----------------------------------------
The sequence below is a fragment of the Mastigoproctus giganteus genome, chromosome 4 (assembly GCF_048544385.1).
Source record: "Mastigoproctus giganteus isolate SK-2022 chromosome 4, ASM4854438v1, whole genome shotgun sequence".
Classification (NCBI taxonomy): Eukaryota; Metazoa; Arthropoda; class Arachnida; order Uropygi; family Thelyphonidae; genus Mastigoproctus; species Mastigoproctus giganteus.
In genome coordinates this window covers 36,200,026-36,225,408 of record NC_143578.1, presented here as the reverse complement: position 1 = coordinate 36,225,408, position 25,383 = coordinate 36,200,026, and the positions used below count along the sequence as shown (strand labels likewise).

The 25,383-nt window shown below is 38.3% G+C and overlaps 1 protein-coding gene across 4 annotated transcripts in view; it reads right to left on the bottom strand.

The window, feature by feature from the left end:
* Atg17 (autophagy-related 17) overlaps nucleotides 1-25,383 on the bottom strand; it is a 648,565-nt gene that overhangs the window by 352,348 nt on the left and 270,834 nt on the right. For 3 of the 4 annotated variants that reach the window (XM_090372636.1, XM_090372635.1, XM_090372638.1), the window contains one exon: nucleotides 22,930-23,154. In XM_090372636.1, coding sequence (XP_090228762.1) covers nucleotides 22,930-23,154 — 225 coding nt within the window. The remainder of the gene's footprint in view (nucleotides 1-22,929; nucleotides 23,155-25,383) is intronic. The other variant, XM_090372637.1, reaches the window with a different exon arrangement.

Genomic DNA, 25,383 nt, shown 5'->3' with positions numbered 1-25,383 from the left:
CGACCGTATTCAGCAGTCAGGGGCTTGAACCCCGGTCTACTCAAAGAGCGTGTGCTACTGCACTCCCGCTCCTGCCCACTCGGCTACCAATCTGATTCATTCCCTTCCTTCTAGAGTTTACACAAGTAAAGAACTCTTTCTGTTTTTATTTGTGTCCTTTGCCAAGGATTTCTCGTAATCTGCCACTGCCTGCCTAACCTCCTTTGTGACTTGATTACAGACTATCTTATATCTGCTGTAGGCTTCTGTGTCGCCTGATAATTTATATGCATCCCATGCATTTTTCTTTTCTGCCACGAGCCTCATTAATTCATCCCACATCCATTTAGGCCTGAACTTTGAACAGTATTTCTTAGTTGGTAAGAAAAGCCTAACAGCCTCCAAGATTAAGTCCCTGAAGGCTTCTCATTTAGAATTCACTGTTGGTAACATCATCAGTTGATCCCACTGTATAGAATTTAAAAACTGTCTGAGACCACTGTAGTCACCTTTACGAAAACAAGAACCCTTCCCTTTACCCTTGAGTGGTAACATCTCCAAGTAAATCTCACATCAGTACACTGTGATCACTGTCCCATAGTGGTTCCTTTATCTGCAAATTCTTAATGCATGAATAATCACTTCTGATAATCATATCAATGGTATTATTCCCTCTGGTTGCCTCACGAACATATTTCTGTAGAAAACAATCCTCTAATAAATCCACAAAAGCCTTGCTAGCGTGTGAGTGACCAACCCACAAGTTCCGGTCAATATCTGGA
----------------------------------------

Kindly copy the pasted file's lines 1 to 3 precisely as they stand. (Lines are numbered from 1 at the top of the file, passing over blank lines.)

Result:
The sequence below is a fragment of the Mastigoproctus giganteus genome, chromosome 4 (assembly GCF_048544385.1).
Source record: "Mastigoproctus giganteus isolate SK-2022 chromosome 4, ASM4854438v1, whole genome shotgun sequence".
Classification (NCBI taxonomy): Eukaryota; Metazoa; Arthropoda; class Arachnida; order Uropygi; family Thelyphonidae; genus Mastigoproctus; species Mastigoproctus giganteus.